The Dickinsonian Lives On

Through the last nine months, I’ve served as Editor-In-Chief of The Dickinsonian as we’ve relaunched the print edition and restarted the tradition of student journalism on campus. During the pandemic, it was much more difficult to cover and spread the news because it’s hard to put the website in front of people. If people don’t know of the site, they can’t go to it. And even if they do know about it, who’s to say they’ll visit it?

It’s been a journey in restarting the print editions — the highs and lows have been dramatic. (I’ve lost years of my life for sure.) Everything is so much more intense when you put a print edition out; assembling a print copy means making more choices about layout and presentation so there is more work involved. We’ve been in the office past midnight and had more issues with inDesign than I can count.

But, beyond that, there’s something about a print edition that makes the stories feel so much more definite, the attention much more concrete. Reactions to the print edition are always more severe, even when they are positive. While things on the internet may last forever, they seem more distant. When people engage with a physical paper, they are energized by the stories and the content, and this means that when we publish a print edition we are in for a trip.

We’ve made more than our fair share of mistakes this year, and I’m responsible for quite a few. Coming into this project, I knew there would be growing pains. It has been part of the process of relearning how to produce a copy of The Dickinsonian. We’ve made major mistakes (errors in bylines) and minor mistakes (oh-so-many misspelled words). However, through those mistakes, every staff member of The Dickinsonian has learned the pain of failure, and the importance of commitment to high standards.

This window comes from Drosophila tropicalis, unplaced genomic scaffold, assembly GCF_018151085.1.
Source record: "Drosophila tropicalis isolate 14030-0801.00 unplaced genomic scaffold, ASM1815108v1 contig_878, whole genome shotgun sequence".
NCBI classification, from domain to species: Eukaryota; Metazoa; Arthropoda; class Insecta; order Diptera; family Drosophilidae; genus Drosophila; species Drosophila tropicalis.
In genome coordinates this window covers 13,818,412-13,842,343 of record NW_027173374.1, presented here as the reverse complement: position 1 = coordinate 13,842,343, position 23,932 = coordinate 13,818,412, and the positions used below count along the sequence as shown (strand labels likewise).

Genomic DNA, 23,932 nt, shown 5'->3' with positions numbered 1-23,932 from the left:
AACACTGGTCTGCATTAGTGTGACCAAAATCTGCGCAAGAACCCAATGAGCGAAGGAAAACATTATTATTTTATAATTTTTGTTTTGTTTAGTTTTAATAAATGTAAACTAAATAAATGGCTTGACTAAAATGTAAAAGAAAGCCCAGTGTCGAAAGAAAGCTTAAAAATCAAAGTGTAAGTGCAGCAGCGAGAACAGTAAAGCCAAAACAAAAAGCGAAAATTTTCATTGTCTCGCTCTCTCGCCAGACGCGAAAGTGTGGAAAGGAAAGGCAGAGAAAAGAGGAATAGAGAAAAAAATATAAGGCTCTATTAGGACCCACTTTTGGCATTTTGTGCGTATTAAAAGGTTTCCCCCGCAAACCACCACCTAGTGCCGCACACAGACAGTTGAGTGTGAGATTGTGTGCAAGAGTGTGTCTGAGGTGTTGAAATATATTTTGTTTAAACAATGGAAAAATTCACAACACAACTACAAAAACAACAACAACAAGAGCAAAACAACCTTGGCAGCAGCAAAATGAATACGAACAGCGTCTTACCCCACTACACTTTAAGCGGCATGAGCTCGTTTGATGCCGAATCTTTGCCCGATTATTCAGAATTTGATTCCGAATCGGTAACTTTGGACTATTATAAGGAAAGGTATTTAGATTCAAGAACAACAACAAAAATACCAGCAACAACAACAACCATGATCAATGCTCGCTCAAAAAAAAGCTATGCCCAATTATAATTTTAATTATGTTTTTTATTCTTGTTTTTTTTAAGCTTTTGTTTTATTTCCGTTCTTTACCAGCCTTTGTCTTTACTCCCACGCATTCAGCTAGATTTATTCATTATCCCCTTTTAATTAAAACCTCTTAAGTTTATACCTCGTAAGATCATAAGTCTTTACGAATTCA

I’m immensely proud of the work we’ve done to keep this paper running into its 150th year and I’m appreciative of the commitment that so many students have made to sustaining its work. People who had never before worked on a paper or even heard of The Dickinsonian have thrown themselves into the project of reporting on campus events, and have held themselves to a high bar. Dickinson could not ask for a better group of students to inherit the paper.

As I leave The Dickinsonian, I’ll remember much of the work we’ve done across my four years, but none of the other years will make me as proud as the people this year, who have strived to make our campus better by providing quality reporting and campus conversations. With Walker Kmetz ’25 and Lauren David ’24 at the helm next year, the paper will surely succeed.

The passion and ability of the people in this paper makes me positive about the future of The Dickinsonian, and I feel so fortunate to have played a part in sustaining this tradition on campus.